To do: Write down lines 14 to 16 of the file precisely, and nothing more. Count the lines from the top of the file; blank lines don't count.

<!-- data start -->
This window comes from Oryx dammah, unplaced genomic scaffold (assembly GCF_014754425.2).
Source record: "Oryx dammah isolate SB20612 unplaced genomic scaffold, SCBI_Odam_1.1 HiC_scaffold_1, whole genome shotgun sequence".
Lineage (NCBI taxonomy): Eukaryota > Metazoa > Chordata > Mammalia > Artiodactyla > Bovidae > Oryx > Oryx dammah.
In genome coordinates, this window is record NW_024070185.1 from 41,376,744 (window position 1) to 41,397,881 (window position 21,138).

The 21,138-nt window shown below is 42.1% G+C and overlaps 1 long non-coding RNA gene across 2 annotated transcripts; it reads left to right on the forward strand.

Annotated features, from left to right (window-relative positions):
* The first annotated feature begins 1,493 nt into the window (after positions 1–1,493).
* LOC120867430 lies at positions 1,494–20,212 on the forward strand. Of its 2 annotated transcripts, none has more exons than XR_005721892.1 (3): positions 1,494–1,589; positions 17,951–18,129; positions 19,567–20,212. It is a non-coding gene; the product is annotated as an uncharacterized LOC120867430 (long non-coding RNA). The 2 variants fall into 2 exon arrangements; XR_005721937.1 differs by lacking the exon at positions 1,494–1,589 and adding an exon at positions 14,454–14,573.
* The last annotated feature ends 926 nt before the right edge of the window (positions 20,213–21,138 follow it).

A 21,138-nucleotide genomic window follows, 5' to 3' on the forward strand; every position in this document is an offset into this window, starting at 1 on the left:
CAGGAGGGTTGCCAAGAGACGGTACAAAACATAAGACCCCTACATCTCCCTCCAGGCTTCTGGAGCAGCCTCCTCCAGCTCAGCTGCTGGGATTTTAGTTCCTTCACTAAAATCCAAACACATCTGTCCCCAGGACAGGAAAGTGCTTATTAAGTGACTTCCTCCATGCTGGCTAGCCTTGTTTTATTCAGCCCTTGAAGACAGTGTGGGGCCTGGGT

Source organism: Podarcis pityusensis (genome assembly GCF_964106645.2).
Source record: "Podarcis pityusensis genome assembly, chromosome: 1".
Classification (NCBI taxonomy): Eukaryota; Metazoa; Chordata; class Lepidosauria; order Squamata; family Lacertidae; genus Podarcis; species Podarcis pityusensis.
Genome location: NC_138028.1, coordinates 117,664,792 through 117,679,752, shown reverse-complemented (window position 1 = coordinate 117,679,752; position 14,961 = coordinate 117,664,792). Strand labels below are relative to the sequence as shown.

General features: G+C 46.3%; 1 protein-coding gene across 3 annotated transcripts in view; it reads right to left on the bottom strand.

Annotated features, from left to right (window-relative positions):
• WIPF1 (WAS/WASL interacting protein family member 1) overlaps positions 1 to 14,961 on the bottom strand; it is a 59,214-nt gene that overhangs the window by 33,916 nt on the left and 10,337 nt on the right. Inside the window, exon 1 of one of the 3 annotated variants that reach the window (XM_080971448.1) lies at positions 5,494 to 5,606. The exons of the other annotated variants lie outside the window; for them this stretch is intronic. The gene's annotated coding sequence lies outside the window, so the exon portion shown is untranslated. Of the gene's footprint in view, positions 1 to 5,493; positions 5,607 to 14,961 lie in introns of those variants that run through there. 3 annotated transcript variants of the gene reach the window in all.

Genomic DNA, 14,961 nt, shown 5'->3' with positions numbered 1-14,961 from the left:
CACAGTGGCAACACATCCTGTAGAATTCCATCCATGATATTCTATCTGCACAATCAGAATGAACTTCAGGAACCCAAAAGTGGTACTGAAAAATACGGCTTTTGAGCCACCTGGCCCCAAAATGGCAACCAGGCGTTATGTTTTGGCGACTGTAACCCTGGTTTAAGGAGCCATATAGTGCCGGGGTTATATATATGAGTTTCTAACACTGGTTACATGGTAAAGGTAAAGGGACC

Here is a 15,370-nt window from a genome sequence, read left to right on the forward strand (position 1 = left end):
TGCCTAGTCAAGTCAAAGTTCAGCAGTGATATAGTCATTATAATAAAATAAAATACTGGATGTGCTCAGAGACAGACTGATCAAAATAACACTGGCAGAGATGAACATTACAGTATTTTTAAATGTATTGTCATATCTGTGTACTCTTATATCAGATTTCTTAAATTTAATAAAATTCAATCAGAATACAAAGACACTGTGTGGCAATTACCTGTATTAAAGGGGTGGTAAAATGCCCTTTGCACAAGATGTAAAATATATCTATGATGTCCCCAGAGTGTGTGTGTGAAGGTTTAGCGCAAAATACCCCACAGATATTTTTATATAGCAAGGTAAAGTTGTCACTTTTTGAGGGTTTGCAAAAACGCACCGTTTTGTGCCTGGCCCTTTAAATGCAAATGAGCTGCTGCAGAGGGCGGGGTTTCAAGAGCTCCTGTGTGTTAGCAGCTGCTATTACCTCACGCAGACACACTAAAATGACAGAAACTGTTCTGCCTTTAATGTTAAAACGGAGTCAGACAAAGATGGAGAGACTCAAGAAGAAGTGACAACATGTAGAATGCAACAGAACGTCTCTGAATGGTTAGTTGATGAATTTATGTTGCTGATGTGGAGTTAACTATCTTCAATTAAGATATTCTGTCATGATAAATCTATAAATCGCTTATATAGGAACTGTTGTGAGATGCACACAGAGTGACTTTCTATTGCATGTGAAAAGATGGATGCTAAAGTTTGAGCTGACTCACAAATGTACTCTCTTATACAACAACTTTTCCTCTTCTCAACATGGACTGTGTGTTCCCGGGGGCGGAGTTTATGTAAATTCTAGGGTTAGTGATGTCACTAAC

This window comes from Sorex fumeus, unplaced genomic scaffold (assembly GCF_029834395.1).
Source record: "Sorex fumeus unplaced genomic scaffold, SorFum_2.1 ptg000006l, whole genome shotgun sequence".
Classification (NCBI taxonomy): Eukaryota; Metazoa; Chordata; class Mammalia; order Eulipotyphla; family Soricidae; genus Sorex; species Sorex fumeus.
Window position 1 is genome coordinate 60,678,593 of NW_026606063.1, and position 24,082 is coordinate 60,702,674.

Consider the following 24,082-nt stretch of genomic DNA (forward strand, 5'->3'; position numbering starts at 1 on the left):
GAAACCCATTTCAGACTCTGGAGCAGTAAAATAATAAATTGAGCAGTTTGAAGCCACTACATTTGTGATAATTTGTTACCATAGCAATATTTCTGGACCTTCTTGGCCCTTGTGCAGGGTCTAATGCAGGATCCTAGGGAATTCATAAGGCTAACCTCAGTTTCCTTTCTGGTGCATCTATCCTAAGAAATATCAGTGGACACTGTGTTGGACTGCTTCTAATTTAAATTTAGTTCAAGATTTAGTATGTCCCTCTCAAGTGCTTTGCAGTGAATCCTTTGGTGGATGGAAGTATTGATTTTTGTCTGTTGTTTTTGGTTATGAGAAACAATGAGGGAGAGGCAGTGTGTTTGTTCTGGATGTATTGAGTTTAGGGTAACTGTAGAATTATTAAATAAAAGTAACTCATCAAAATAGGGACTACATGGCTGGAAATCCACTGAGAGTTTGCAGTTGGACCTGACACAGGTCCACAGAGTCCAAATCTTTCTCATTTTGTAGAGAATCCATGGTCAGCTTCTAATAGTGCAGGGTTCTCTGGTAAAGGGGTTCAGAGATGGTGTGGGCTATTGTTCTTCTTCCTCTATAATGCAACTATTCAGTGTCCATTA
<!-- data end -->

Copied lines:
Classification (NCBI taxonomy): Eukaryota; Metazoa; Chordata; class Lepidosauria; order Squamata; family Lacertidae; genus Podarcis; species Podarcis pityusensis.
Genome location: NC_138028.1, coordinates 117,664,792 through 117,679,752, shown reverse-complemented (window position 1 = coordinate 117,679,752; position 14,961 = coordinate 117,664,792). Strand labels below are relative to the sequence as shown.

General features: G+C 46.3%; 1 protein-coding gene across 3 annotated transcripts in view; it reads right to left on the bottom strand.